Lakewood Ranch Schools Receive Funding for Visual and Performing Arts | Eastern County

Her drawing of Country Club East Park needed a little extra shading, and Brielle Redmond, a sixth-grader at R. Dan Nolan Middle School, worked hard to accomplish it.

She used to play in this park when she was a student at nearby Robert E. Willis Elementary School and now her ability to recreate the image has been boosted thanks to money from the property tax referendum of one million which was renewed with 69.27% ​​of the vote. in a special election in November 2021.

“My last art class was at Willis (elementary), and we didn’t get a chance to learn advanced techniques,” Redmond said. “I can’t wait to work with clay and have a canvas to paint on.”

Wade Smith, a Redmond art teacher at Nolan, said all of his students will have the opportunity to paint this year compared to previous years when he could only allow a few students to paint due to funding and supplies. limits.

Smith received $2,870 as part of the Manatee County School District mill property tax referendum.

Visual and performing arts programs in the Manatee County School District will provide more opportunities for students with referendum funding.

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This is the first school year that visual and performing arts are included in the referendum. Of the $57.6 million the Manatee County School District raised from the mileage budget, $2.5 million will be allocated to visual and performing arts.

“(The funding) allows us to expand our current opportunities and then expand those of our students,” said Laurie Breslin, executive director of curriculum and assessments for the Manatee County School District. “We sincerely believe that the arts programs in schools allow us to develop this climate and this culture which will allow students to come to school and to love being there, to love what they do, to stretch their curiosity and creativity and develop problem-solving skills.”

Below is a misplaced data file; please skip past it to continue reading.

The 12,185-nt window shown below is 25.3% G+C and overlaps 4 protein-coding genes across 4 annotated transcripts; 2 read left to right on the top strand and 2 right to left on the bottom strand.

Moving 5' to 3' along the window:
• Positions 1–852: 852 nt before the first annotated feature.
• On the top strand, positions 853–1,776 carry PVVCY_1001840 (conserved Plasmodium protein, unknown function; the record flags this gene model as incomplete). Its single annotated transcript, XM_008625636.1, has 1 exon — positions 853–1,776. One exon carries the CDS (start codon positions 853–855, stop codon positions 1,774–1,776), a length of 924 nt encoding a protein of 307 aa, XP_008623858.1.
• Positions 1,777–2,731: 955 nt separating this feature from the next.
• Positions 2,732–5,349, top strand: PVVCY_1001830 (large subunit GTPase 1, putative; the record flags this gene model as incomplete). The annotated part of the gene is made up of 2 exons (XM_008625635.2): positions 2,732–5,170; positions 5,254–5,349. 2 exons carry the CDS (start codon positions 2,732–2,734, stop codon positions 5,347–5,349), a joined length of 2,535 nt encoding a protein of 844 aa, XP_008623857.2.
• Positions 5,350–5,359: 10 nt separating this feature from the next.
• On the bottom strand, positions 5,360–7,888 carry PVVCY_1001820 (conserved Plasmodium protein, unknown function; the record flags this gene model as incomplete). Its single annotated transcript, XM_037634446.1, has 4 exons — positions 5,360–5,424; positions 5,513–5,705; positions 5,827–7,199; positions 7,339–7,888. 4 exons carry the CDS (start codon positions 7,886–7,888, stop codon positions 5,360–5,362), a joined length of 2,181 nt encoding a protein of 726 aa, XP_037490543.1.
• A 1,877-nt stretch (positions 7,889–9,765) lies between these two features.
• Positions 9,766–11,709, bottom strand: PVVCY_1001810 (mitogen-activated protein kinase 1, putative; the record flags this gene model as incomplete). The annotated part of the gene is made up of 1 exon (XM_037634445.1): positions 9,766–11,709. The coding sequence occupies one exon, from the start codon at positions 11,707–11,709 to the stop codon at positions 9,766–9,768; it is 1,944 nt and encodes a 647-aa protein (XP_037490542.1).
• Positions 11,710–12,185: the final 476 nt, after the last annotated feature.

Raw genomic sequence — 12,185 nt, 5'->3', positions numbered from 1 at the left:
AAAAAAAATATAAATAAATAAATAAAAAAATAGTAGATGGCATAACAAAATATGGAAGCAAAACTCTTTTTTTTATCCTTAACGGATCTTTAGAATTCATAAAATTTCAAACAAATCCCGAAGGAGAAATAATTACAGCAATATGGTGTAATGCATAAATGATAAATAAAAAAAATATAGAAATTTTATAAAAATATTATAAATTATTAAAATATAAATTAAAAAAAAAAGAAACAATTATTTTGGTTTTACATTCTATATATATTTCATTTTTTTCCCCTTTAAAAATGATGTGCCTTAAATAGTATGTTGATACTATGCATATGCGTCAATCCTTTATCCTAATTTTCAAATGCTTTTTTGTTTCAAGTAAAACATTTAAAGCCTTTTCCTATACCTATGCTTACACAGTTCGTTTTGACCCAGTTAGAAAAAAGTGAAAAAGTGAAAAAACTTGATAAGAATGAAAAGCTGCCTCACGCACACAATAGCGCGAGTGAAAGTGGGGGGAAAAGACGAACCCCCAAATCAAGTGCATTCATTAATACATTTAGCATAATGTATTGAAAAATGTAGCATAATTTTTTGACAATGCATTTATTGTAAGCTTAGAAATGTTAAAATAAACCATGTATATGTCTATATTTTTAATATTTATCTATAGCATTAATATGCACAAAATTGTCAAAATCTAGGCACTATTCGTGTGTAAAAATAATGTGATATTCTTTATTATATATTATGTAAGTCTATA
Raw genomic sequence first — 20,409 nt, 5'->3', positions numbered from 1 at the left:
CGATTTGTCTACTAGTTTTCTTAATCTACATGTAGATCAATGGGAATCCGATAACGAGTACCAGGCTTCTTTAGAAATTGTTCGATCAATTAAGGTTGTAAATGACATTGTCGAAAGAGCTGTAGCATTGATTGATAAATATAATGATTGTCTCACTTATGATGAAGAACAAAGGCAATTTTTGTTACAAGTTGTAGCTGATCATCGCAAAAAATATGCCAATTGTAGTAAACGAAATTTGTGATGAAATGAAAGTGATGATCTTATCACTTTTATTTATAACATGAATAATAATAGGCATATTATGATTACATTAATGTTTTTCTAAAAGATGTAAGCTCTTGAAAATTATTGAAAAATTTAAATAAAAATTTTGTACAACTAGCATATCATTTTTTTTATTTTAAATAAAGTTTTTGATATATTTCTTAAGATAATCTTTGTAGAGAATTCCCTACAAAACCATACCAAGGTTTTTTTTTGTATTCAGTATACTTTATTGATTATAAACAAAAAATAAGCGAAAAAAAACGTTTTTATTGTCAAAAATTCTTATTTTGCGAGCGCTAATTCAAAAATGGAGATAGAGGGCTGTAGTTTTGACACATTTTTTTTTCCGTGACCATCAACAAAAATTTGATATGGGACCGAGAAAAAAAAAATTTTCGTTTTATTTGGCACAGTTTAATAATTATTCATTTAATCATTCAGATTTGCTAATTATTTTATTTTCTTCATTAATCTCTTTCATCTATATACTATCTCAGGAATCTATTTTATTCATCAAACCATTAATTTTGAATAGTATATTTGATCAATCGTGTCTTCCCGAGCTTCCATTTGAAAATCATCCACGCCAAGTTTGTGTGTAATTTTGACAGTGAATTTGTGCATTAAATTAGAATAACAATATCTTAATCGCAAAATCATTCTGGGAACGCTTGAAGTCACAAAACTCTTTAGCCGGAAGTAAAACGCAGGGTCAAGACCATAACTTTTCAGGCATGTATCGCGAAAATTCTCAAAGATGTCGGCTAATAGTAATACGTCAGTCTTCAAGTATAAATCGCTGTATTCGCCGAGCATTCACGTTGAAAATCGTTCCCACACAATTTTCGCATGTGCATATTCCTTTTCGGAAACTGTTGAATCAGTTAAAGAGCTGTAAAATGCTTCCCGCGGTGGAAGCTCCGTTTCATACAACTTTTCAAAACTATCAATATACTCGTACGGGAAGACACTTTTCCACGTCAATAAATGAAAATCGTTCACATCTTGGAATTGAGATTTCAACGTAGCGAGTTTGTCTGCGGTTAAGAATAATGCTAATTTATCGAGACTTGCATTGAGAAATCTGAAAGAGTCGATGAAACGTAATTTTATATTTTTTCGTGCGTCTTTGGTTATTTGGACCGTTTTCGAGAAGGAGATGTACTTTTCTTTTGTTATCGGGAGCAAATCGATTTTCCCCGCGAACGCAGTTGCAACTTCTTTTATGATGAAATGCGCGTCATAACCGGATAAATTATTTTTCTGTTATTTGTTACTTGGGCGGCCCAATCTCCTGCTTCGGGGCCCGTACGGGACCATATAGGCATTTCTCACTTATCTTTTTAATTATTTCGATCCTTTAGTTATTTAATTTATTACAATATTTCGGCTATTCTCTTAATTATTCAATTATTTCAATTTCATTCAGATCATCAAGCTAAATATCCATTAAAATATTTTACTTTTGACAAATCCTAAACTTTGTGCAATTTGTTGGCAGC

In the classroom

Breslin said that in the first year of mileage funding, which expires June 30, 2025, the district is focused on supporting programs already in the classroom by increasing program enrollment and ensuring classrooms classroom are well equipped to support teaching.

“We want to get all the tools these programs need, and then in year two, we hope that will lead to increased student enrollment and we can get more teachers into schools specifically for the arts,” Breslin said. .

Abby Newton, a junior at Lakewood Ranch High School, plays in unison with others in the Indoor Percussion Ensemble. Lakewood Ranch High’s marching band program will receive $15,000 for its marching show and staff. (File photo)

Breslin said schools can’t expand programs or offer new programs until they have the equipment and student interest to do so.

“It’s about laying the foundations and then we can grow,” Breslin said. “It’s a bit like in a neighborhood where you build the roads before you build the houses.”

Breslin said having the necessary equipment and supplies for programs, such as instruments, clay, paint and paper, is critical to ensuring quality programs.

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“You might have the best teacher in the room and talented students in the room, but if you don’t have the tools, you can’t make it work,” she said.

Smith said his students got bored of just creating drawings. Thanks to the new funding, he is able to provide hands-on instruction in other art forms to each of his 80-90 students, including clay, acrylic paints, watercolor paints and more. .

“They will transition from pencil drawing to more tactile and hands-on projects,” Smith said. “They love it, especially the students who aren’t really into art. They don’t like to draw, but they may like clay, which gets them excited about the course. »

More students like Isabelle Han, a sixth-grader at R. Dan Nolan Middle School, will have the opportunity to paint thanks to funding for visual and performing arts programs through the 1-mill Referendum .

As more funds come in, Smith said he will be able to replace the classroom tables he’s had since 2004 and are now falling apart.